Useful Receipts. Staining Wood and Ivory.

Scientific American 11, 10.9.1864

Dilute nitric acid will produce it on wood.

An infusion of Brazil wood in stale urine, in the proportion of a pound to a gallon for wood; to be laid on when boiling hot, and should be laid over with alum water before it dries. Or, a solution of dragon's blood, in spirits of wine, may be used.

Strong solution of nitric acid, for wood or ivory.

Brazil, madder and logwood, dissolved in water and put on hot.

Ivory may be stained thus: - Soak it in a solution of verdigris in nitric acid, which will turn it green; then dip it into solution of pearlash boiling hot.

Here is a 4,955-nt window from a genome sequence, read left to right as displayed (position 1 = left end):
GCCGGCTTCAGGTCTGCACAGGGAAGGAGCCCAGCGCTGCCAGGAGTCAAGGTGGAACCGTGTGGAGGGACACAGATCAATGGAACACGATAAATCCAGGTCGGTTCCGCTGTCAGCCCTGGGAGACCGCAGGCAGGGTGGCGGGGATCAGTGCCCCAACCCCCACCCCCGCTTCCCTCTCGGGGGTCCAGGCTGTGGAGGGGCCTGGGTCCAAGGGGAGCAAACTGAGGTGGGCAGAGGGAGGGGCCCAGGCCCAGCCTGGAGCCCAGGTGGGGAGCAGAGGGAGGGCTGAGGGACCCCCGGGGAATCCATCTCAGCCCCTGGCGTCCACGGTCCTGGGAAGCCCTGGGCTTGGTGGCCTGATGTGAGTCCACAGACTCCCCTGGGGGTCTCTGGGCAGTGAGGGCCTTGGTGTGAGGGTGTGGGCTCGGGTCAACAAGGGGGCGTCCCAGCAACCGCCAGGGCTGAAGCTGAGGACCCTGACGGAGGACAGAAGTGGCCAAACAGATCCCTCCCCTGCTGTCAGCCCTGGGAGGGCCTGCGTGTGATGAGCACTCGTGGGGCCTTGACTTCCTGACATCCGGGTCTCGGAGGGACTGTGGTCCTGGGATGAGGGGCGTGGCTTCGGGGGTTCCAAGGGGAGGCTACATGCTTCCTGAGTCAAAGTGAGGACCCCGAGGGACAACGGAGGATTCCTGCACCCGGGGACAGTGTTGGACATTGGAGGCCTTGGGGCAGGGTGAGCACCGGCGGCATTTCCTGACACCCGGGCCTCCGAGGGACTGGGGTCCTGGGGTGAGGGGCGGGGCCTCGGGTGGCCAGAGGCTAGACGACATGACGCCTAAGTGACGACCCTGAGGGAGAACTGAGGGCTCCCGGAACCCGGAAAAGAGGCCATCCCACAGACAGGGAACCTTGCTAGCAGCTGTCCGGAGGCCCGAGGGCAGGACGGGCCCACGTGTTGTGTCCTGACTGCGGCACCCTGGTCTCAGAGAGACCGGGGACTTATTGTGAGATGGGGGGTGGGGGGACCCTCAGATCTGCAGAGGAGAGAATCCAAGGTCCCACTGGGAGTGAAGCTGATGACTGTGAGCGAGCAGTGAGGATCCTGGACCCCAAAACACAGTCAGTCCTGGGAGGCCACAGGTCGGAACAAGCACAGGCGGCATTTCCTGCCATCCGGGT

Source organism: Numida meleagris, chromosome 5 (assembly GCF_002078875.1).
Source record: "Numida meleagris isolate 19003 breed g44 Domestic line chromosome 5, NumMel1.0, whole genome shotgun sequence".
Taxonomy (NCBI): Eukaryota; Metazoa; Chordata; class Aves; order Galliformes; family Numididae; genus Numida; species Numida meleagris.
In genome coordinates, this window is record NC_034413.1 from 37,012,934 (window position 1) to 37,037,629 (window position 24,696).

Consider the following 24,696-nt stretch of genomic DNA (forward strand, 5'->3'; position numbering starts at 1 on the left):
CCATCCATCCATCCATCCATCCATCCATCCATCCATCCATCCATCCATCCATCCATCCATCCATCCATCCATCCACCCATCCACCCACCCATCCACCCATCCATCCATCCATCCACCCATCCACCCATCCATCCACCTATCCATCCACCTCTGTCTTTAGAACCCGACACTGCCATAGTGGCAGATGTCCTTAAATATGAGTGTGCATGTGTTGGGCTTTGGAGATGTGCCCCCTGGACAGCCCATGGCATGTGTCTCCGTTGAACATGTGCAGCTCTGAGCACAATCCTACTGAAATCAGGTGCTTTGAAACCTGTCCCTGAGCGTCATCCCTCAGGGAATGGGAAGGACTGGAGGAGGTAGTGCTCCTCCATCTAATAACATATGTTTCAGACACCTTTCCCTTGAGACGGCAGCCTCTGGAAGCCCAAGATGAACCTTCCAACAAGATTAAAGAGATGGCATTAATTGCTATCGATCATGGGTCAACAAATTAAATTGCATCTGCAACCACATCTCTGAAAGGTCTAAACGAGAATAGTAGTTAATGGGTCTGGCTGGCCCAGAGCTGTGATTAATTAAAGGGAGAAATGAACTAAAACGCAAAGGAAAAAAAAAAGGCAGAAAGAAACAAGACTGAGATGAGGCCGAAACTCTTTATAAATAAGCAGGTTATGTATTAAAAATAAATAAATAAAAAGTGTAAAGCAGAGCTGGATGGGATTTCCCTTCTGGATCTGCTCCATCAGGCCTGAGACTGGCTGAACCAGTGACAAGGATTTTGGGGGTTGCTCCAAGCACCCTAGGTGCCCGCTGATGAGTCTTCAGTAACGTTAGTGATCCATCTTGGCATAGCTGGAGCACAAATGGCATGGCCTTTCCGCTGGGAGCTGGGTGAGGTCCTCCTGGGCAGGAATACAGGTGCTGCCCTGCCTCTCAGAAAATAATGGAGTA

Soak ivory in a solution of sal-ammoniac into four times its weight of nitrous acid.

Plane the surface smooth and rub with a solution of nitrous acid. Then apply with a soft brish one ounce of dragon's blood, dissolved in about a pint of alcohol, and with a third of an ounce of carbonate of soda, mixed and filtered. When the brilliancy of the polish diminishes, it may be restored by the use of a little cold drawn linseed oil.

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